• Mitchell, Russell (2008). "The Longbow-Crossbow Shootout At Crécy (1346): Has The "Rate Of Fire Commonplace" Been Overrated?". In Villalon, L. J. Andrew; Kagay, Donald J. (eds.). The Hundred Years War (part II): Different Vistas. Leiden: Brill. pp. 233–257. ISBN 978-9004168213.

Neillands, Robin (2001). The Hundred Years War. London: Routledge. ISBN 978-0415261319.

Rogers, Clifford (2007). Soldiers Lives through History: The Middle Ages. Westport: Greenwood. ISBN 978-0313333507.

  • Rogers, Clifford J (2010). "Aiguillon, Siege of". In Rogers, Clifford J (ed.). The Oxford Encyclopedia of Medieval Warfare and Military Technology, Volume 1. New York: Oxford University Press. p. 12. ISBN 978-0195334036.
  • Rogers, Clifford J (2010b). "Crecy, Battle of". In Rogers, Clifford J (ed.). The Oxford Encyclopedia of Medieval Warfare and Military Technology, Volume 1. New York: Oxford University Press. pp. 438–440. ISBN 978-0195334036.
  • Rothero, Christopher (2005). The Armies of Crecy and Poitiers. Oxford: Osprey Publishing. ISBN 978-0850453935.
  • Strickland, Matthew; Hardy, Robert (2011). The Great Warbow: From Hastings to the Mary Rose. Somerset: J. H. Haynes & Co. ISBN 978-0857330901.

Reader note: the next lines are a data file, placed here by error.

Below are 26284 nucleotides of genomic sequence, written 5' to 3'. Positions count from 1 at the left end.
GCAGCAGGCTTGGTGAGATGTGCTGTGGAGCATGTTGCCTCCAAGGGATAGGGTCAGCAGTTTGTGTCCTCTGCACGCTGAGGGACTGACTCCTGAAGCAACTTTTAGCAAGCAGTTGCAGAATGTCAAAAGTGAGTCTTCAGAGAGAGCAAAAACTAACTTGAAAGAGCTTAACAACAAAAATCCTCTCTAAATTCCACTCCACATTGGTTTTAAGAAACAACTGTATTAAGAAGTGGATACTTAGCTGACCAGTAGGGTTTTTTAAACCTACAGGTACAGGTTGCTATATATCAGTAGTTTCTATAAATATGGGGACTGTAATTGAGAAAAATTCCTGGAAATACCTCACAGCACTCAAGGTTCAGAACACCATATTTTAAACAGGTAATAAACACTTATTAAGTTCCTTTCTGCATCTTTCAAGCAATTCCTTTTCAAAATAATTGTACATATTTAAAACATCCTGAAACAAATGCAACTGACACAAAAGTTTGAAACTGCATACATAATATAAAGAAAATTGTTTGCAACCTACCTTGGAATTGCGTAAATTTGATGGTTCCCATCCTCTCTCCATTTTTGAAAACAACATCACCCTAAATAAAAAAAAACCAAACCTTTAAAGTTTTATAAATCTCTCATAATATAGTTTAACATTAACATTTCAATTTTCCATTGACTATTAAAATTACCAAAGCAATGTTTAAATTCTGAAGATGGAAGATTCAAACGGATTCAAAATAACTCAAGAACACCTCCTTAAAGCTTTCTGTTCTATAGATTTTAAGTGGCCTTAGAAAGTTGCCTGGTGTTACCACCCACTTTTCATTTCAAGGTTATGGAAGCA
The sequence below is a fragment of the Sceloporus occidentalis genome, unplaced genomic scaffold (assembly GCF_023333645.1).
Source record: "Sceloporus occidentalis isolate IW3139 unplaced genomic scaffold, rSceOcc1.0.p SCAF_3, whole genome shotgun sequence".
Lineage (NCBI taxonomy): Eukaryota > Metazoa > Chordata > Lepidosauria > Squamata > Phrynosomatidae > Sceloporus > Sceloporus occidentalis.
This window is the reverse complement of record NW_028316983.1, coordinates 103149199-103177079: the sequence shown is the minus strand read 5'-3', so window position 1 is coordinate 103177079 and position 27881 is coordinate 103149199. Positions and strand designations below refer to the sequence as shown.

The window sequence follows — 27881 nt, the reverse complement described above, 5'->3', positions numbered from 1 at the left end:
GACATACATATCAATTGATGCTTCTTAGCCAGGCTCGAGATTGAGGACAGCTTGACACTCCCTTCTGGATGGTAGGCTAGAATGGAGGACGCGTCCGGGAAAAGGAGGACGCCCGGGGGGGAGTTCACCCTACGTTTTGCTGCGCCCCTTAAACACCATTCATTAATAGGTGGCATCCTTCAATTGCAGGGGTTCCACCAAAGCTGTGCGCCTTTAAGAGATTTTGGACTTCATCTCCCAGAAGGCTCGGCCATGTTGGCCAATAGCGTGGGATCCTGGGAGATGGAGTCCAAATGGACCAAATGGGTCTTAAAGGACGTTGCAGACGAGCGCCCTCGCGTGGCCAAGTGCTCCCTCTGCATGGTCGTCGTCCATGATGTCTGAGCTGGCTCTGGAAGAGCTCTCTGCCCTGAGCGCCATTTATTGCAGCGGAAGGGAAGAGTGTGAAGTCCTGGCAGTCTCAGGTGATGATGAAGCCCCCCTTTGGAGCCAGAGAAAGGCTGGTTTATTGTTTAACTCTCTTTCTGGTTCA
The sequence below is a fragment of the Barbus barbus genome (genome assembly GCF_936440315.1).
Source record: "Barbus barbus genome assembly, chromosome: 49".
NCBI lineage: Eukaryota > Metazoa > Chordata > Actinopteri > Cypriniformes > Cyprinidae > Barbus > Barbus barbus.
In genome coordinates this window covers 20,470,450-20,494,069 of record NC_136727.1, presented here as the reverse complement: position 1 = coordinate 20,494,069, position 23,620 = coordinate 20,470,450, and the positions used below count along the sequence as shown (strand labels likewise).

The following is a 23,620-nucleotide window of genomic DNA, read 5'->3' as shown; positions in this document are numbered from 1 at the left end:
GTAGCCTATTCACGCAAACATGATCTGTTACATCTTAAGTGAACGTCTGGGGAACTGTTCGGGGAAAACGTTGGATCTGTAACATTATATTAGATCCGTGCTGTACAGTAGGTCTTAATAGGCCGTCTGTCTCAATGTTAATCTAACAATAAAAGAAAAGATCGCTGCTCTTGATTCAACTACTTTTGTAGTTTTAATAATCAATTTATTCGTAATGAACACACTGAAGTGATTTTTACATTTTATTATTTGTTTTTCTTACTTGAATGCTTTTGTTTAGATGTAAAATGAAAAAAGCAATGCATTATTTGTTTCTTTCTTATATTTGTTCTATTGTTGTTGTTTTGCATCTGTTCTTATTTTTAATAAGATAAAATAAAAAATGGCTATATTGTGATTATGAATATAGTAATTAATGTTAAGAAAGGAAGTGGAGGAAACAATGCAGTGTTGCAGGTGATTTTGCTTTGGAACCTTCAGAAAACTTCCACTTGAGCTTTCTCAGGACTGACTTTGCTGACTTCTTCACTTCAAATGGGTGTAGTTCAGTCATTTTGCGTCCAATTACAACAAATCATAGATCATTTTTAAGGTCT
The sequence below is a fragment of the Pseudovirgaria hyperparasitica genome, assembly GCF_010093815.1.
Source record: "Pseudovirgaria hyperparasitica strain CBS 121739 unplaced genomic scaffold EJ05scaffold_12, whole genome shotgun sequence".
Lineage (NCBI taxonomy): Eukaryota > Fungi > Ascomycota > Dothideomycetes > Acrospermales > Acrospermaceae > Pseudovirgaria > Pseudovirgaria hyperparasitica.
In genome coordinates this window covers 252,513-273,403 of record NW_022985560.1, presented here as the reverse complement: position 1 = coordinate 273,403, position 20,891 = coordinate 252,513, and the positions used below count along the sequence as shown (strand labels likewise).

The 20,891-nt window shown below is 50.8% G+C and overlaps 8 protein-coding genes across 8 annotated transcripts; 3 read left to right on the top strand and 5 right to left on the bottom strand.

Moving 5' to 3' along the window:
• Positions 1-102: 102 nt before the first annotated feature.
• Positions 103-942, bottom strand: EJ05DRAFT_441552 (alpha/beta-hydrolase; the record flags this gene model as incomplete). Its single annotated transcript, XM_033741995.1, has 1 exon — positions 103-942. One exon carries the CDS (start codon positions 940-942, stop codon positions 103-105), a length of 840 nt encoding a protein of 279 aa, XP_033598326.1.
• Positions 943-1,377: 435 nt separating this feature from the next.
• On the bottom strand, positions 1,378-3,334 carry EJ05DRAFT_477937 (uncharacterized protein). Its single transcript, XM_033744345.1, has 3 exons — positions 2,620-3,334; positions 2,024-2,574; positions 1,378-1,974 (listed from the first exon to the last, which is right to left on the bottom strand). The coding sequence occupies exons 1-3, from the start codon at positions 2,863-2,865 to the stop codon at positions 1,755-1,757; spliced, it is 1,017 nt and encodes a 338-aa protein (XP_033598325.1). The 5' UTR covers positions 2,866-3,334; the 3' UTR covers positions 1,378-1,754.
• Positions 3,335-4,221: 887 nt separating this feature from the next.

• Sumption, Jonathan (1990). Trial by Battle. London: Faber and Faber. ISBN 978-0-571-20095-5.
  • Wagner, John A. (2006). "Auberoche, Battle of (1345)". Encyclopedia of the Hundred Years' War. Woodbridge, Suffolk: Greenwood. pp. 35–36. ISBN 978-0313327360.
  • Wagner, John A. (2006b). "Calais, Siege of (1346–1347)". Encyclopedia of the Hundred Years War. Woodbridge, Suffolk: Greenwood. pp. 73–74. ISBN 978-0313327360.
  • Wagner, John A. (2006c). "Casualties)". Encyclopedia of the Hundred Years War. Woodbridge, Suffolk: Greenwood. pp. 73–74. ISBN 978-0313327360.
  • de Wailly, Henri (1987). Crecy 1346: Anatomy of a Battle. Poole, Dorset: Blandford Press. ISBN 978-0874139655.

Primary sources

  • The Anonimalle Chronicle, 1333–1381. Edited by V.H. Galbraith. Manchester: Manchester University Press, 1927.
  • Avesbury, Robert of. De gestis mirabilibus regis Edwardi Tertii. Edited by Edward Maunde Thompson. London: Rolls Series, 1889.
  • Dene, William of. Historia Roffensis. British Library, London.
  • French Chronicle of London. Edited by G.J. Aungier. Camden Series XXVIII, 1844.
  • Froissart, Jean. Chronicles. Edited and Translated by Geoffrey Brereton. London: Penguin Books, 1978.
  • Grandes chroniques de France. Edited by Jules Viard. Paris: Société de l'histoire de France, 1920–53.